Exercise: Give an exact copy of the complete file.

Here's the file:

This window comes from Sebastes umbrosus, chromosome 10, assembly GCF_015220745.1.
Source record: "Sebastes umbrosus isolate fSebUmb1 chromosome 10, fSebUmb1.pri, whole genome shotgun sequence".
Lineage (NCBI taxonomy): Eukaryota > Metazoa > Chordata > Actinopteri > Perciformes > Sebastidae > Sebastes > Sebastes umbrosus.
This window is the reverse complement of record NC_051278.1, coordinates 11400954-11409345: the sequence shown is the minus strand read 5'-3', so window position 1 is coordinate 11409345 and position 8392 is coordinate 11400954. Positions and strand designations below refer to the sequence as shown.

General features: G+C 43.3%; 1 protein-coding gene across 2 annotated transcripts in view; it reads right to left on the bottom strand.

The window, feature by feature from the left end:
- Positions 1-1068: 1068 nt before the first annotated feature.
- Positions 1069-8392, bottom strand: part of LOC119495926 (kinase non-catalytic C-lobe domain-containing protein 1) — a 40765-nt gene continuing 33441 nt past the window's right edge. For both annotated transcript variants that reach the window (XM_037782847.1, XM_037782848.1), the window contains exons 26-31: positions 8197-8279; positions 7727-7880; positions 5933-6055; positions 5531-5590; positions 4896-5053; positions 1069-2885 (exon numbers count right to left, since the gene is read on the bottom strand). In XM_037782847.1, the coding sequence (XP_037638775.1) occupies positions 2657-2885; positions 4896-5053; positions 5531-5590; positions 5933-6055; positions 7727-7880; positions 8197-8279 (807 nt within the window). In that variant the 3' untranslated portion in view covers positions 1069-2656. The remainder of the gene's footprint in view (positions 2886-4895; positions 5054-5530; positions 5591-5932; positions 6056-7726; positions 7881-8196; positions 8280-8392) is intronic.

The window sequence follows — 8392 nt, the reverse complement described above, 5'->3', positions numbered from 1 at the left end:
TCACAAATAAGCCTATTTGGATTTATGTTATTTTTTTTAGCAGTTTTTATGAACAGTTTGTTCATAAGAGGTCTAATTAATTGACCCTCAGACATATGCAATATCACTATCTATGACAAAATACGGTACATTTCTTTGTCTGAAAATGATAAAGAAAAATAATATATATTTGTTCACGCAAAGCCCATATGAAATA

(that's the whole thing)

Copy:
This window comes from Sebastes umbrosus, chromosome 10, assembly GCF_015220745.1.
Source record: "Sebastes umbrosus isolate fSebUmb1 chromosome 10, fSebUmb1.pri, whole genome shotgun sequence".
Lineage (NCBI taxonomy): Eukaryota > Metazoa > Chordata > Actinopteri > Perciformes > Sebastidae > Sebastes > Sebastes umbrosus.
This window is the reverse complement of record NC_051278.1, coordinates 11400954-11409345: the sequence shown is the minus strand read 5'-3', so window position 1 is coordinate 11409345 and position 8392 is coordinate 11400954. Positions and strand designations below refer to the sequence as shown.

General features: G+C 43.3%; 1 protein-coding gene across 2 annotated transcripts in view; it reads right to left on the bottom strand.

The window, feature by feature from the left end:
- Positions 1-1068: 1068 nt before the first annotated feature.
- Positions 1069-8392, bottom strand: part of LOC119495926 (kinase non-catalytic C-lobe domain-containing protein 1) — a 40765-nt gene continuing 33441 nt past the window's right edge. For both annotated transcript variants that reach the window (XM_037782847.1, XM_037782848.1), the window contains exons 26-31: positions 8197-8279; positions 7727-7880; positions 5933-6055; positions 5531-5590; positions 4896-5053; positions 1069-2885 (exon numbers count right to left, since the gene is read on the bottom strand). In XM_037782847.1, the coding sequence (XP_037638775.1) occupies positions 2657-2885; positions 4896-5053; positions 5531-5590; positions 5933-6055; positions 7727-7880; positions 8197-8279 (807 nt within the window). In that variant the 3' untranslated portion in view covers positions 1069-2656. The remainder of the gene's footprint in view (positions 2886-4895; positions 5054-5530; positions 5591-5932; positions 6056-7726; positions 7881-8196; positions 8280-8392) is intronic.

The window sequence follows — 8392 nt, the reverse complement described above, 5'->3', positions numbered from 1 at the left end:
TCACAAATAAGCCTATTTGGATTTATGTTATTTTTTTTAGCAGTTTTTATGAACAGTTTGTTCATAAGAGGTCTAATTAATTGACCCTCAGACATATGCAATATCACTATCTATGACAAAATACGGTACATTTCTTTGTCTGAAAATGATAAAGAAAAATAATATATATTTGTTCACGCAAAGCCCATATGAAATA